Yet another new rule for Utah beer makers: Alcohol tests to make sure that brew is 3.2 – Salt Lake Tribune

Utah brewers, already accustomed to meeting myriad liquor restrictions, recently were given one more state mandate: alcohol testing for all new 3.2 beers they produce.

Under a new requirement from the Utah Department of Alcoholic Beverage Control, all new beers to be sold in Utah grocery and convenience stores, first must be tested in a state laboratory to ensure the brews do not exceed the state limit of 4 percent alcohol by volume. That’s the same as 3.2 percent alcohol by weight.

“It’s not really an inconvenience for the brewers to send a sample,” said Nicole Dicou, executive director of the Utah Brewers Guild, “but it is another hoop to jump through.”

There will be no financial penalty for having a brew that tests higher than 3.2, Dicou said. “You just can’t sell it.”

The alcohol-content test also is required for any beer that is sold at production facilities. Most Utah breweries have stores and taprooms, where customers can buy products that sometimes aren’t available in stores.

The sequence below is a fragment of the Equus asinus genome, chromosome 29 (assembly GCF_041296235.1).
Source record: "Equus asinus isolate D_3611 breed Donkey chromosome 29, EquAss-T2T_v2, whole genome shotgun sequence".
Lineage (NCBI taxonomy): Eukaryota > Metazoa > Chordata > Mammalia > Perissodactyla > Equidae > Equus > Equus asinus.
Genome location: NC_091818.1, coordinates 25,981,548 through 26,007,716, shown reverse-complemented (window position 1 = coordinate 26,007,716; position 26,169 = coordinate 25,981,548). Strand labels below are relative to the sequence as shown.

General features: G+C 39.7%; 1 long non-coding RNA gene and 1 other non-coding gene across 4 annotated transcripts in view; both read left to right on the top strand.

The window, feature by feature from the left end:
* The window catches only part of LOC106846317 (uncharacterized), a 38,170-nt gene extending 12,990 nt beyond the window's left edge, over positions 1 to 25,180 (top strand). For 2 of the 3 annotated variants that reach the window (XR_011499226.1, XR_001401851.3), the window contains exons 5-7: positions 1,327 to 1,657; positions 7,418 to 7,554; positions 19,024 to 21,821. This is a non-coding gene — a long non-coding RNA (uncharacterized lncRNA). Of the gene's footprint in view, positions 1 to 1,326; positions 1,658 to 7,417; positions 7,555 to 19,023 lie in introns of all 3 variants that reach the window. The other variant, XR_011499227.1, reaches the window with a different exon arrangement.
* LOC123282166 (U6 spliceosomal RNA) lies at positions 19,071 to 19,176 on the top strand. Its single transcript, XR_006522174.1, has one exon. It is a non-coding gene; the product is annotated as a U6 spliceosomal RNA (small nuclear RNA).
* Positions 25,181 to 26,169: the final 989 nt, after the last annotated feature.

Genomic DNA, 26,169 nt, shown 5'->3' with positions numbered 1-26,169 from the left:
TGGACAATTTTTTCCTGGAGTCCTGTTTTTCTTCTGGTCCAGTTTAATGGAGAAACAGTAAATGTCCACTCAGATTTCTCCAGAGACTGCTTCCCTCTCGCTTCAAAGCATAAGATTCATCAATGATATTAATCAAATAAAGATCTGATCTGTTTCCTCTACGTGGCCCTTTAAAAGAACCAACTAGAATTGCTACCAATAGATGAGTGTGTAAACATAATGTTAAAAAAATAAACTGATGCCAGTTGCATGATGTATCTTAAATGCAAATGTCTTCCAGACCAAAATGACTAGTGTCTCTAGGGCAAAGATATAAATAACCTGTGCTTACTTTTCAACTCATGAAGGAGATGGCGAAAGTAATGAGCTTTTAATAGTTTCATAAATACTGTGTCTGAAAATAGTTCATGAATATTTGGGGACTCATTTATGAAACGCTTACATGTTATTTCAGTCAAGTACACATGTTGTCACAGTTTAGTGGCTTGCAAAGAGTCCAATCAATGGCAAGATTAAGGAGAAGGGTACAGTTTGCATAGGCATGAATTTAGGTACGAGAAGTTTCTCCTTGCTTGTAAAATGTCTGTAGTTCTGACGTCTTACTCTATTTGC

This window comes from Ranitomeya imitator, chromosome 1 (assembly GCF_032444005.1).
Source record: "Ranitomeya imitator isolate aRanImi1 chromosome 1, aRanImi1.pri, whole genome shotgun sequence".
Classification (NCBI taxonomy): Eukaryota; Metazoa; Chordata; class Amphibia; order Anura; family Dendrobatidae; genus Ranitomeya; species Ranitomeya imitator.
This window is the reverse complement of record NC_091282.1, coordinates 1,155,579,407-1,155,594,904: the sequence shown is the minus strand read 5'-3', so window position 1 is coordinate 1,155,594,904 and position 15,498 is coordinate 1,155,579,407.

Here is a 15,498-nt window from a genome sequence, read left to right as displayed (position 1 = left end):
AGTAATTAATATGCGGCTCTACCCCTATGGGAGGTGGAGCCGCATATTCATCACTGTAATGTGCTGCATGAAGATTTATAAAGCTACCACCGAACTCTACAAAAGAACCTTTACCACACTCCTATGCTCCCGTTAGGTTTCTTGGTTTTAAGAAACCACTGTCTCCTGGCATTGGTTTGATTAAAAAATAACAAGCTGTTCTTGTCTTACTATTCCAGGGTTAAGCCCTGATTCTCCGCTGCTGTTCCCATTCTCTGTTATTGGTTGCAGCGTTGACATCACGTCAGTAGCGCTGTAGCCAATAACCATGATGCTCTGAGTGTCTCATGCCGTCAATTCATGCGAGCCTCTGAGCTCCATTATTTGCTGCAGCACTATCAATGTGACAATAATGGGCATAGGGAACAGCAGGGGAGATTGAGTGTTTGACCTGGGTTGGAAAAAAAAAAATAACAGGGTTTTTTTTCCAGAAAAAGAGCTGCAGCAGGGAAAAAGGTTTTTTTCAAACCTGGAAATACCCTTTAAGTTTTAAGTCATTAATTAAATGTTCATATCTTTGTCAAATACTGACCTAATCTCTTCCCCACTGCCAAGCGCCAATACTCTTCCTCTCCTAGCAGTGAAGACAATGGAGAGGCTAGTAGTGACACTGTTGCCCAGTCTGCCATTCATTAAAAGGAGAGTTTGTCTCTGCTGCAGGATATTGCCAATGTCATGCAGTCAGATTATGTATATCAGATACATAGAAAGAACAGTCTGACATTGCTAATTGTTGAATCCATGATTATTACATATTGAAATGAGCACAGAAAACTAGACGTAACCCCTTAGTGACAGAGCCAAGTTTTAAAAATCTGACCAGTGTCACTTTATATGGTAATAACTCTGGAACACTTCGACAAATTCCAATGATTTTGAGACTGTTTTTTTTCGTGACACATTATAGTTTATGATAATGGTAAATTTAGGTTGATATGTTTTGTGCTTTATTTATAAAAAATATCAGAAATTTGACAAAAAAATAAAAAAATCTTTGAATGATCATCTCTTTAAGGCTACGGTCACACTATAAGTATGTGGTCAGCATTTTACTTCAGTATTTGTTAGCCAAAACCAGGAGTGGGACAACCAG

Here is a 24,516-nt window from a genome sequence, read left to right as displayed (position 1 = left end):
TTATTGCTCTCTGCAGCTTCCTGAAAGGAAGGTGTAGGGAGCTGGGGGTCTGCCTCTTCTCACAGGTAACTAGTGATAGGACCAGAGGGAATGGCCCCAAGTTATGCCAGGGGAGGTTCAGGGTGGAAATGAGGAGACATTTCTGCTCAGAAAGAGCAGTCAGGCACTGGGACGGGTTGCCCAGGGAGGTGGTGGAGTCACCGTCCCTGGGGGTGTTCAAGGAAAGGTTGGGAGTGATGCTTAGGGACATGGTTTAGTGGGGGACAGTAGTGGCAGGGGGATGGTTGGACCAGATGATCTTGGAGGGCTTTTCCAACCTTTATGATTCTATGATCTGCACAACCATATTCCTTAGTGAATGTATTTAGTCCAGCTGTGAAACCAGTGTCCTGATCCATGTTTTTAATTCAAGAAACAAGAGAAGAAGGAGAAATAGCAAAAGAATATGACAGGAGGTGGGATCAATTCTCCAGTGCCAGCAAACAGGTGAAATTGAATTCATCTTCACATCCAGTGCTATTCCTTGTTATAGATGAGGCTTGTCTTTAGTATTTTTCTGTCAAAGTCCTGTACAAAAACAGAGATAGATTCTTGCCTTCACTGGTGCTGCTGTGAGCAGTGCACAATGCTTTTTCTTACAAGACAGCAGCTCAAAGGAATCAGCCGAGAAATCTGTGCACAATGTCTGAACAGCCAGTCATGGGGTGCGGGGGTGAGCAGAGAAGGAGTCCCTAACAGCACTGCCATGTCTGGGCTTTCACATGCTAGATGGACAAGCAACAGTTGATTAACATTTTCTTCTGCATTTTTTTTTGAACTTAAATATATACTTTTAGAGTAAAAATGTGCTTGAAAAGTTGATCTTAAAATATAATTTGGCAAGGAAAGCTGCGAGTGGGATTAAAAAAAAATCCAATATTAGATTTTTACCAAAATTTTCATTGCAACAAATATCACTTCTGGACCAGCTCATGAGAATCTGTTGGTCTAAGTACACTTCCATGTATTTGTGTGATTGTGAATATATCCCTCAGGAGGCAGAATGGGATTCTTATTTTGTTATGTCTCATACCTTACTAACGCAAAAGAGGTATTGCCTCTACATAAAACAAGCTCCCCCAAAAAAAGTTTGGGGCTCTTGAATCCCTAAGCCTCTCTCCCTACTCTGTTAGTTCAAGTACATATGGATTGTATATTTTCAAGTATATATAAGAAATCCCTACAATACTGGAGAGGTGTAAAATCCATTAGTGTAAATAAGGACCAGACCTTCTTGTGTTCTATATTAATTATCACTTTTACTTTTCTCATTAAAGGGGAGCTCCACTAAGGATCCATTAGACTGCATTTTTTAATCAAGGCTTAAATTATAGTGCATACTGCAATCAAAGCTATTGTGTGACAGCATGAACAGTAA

Beer with a higher alcohol content — which state law requires to be sold at liquor stores — is not subject to the testing.

A few larger brewers — including Squatters and Uinta Brewing — have their own alcohol-analyzing equipment. Even small brewers commonly use a hydrometer during the mashing process, which calculates what the density and alcohol content of a beer will be.

Dicou said the guild was told that testing was part of a national standardization movement and that states across the country were asked to implement it.

However, Paul Gatza, director of the national Brewers Association, a trade organization for craft brewers headquartered in Boulder, Colo., knows of no other state that has such

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